Under her leadership, American Masters received the Primetime Emmy for Outstanding Nonfiction Series in 1999, 2000, 2001, 2003, 2004, 2008, 2009, and 2011 as well as 15 other Primetime Emmy Awards – 5 for Outstanding Nonfiction Specials and the other 10 in various craft categories. The series received the 2012 Producers Guild of America (PGA) Award for Outstanding Producer of Non-Fiction Television, in addition to 11 Peabody Awards for John Hammond: From Bessie Smith to Bruce Springsteen, Unknown Chaplin, Buster Keaton: A Hard Act to Follow, Paul Simon: Born at the Right Time, Alexander Calder, F. Scott Fitzgerald: Winter Dreams, No Direction Home: Bob Dylan, Andy Warhol: A Documentary Film, Jerome Robbins: Something to Dance About, LENNONYC, and A Letter to Elia. American Masters also received Grammy Awards for Lou Reed: Rock and Roll Heart, No Direction Home: Bob Dylan and When You’re Strange: A Film About The Doors, 40 additional Emmy nominations, an Academy Award and four nominations.
Lacy’s career in public television began in 1979, as deputy director of performance programs at Thirteen/WNET New York. She was senior program executive for Great Performances and worked as director of program development withThe American Playhouse, where she was a founding member. Lacy then ran the East Coast office of Robert Redford’s Sundance Institute from 1984 to 1987. She was a consulting producer at Time-Life Video during the launch of Time-Warner’s new initiatives in long-form documentary production. Lacy also led programs at both the National Endowment for the Arts and the National Endowment for the Humanities.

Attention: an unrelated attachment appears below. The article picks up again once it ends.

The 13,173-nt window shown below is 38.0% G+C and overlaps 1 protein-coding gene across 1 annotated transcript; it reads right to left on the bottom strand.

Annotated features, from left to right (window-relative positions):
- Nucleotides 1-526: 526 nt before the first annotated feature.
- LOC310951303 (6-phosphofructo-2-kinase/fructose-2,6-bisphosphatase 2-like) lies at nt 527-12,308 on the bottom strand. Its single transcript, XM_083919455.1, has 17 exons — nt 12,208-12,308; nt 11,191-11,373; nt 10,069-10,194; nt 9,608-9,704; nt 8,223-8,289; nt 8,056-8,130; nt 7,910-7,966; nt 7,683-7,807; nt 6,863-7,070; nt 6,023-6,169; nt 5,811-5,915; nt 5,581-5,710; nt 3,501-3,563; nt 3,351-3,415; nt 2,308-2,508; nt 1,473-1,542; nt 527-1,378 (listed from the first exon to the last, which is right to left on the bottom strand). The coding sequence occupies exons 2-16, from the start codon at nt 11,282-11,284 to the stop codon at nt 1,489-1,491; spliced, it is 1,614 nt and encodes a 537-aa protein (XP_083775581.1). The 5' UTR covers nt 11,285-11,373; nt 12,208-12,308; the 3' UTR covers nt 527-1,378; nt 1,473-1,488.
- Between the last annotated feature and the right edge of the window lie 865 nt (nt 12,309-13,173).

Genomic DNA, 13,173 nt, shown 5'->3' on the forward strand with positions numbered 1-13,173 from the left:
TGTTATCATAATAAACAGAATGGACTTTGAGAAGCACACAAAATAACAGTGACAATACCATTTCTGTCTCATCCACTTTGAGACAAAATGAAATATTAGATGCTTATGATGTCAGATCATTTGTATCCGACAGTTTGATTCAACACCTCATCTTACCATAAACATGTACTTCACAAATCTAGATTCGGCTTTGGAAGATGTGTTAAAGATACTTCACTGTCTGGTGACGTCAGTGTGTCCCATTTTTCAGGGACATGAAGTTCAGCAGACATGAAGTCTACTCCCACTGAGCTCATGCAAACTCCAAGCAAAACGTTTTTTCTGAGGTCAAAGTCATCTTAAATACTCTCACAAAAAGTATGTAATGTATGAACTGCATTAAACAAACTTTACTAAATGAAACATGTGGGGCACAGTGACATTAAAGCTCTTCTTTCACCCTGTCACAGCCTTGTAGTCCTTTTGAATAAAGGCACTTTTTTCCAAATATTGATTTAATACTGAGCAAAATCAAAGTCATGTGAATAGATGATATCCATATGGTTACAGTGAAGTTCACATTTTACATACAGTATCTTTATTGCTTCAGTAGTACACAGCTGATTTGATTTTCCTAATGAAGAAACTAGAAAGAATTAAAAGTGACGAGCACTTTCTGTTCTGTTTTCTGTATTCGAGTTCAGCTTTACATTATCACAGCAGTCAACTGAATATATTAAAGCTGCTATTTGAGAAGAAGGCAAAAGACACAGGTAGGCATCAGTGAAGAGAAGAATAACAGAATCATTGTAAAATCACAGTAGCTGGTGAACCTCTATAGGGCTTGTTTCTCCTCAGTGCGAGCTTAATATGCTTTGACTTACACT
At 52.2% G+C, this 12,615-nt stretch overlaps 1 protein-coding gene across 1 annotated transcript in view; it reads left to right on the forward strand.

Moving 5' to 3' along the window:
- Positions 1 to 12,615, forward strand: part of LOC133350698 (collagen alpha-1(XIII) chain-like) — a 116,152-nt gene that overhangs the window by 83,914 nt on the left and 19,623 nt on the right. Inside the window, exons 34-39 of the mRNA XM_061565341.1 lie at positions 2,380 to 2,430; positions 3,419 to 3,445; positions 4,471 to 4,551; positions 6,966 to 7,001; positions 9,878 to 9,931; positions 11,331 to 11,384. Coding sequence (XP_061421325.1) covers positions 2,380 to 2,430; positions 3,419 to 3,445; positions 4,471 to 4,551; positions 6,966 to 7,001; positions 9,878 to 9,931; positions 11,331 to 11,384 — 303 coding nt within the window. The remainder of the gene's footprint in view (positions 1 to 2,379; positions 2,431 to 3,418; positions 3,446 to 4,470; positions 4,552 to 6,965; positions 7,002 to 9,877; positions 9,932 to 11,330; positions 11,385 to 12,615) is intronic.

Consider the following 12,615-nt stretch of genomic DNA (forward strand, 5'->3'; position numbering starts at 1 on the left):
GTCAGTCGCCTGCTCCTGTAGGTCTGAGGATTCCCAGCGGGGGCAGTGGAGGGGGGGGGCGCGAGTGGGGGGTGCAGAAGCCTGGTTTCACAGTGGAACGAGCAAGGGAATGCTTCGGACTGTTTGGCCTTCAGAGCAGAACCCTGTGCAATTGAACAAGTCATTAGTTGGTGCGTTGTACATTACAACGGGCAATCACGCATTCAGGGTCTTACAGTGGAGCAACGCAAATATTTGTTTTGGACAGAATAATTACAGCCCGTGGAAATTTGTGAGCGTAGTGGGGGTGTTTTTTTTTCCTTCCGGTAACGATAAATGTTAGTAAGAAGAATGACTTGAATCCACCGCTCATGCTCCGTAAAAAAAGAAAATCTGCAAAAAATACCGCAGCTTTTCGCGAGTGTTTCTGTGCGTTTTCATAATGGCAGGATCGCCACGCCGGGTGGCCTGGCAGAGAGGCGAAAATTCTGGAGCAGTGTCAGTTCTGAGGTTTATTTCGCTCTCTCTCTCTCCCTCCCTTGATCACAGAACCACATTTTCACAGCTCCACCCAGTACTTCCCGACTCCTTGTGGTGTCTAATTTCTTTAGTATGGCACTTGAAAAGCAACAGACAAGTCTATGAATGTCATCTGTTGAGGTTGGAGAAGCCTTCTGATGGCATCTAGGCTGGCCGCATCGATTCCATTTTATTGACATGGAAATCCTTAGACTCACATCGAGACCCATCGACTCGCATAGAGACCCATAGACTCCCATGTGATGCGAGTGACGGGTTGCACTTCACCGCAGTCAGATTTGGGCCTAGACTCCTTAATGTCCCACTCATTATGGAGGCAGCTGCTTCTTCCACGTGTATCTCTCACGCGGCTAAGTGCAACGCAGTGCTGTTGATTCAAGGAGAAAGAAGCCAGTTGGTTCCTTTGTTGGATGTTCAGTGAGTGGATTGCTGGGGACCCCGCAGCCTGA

Lacy was one of the select 2005 honorees at the Museum of Television & Radio’s “She Made It” event, which recognized 50 exceptional women who have created and informed the genre, and a 2008 Washington, DC, Women of Vision Awards recipient, honoring those in film and video who inspire and mentor. She was honored again in Washington, DC, in 2010 as the recipient of the Cine Golden Eagle Lifetime Achievement Award. She presently serves on the board of the Film Forum in New York City. She served on the board of governors of the Academy of Television Arts and Sciences for two terms and was a trustee of the Independent Documentary Association. Lacy is a member of the Directors Guild of America, the Writers Guild of America, the Academy of Television Arts and Sciences, the Independent Features Project and New York Women in Film & Television.
Lacy holds a BA in American Studies from the University of Virginia, where she was elected to Phi Beta Kappa, and an MA in American Studies from George Washington University. She was a Graduate Teaching Fellow, a Smithsonian Fellow and completed a residency at the American Academy in Rome. In 1994, she was awarded an honorary doctorate from Long Island University and in 1996, she was named Distinguished Alumnus of the Year at Mary Washington College, the women’s college of the University of Virginia.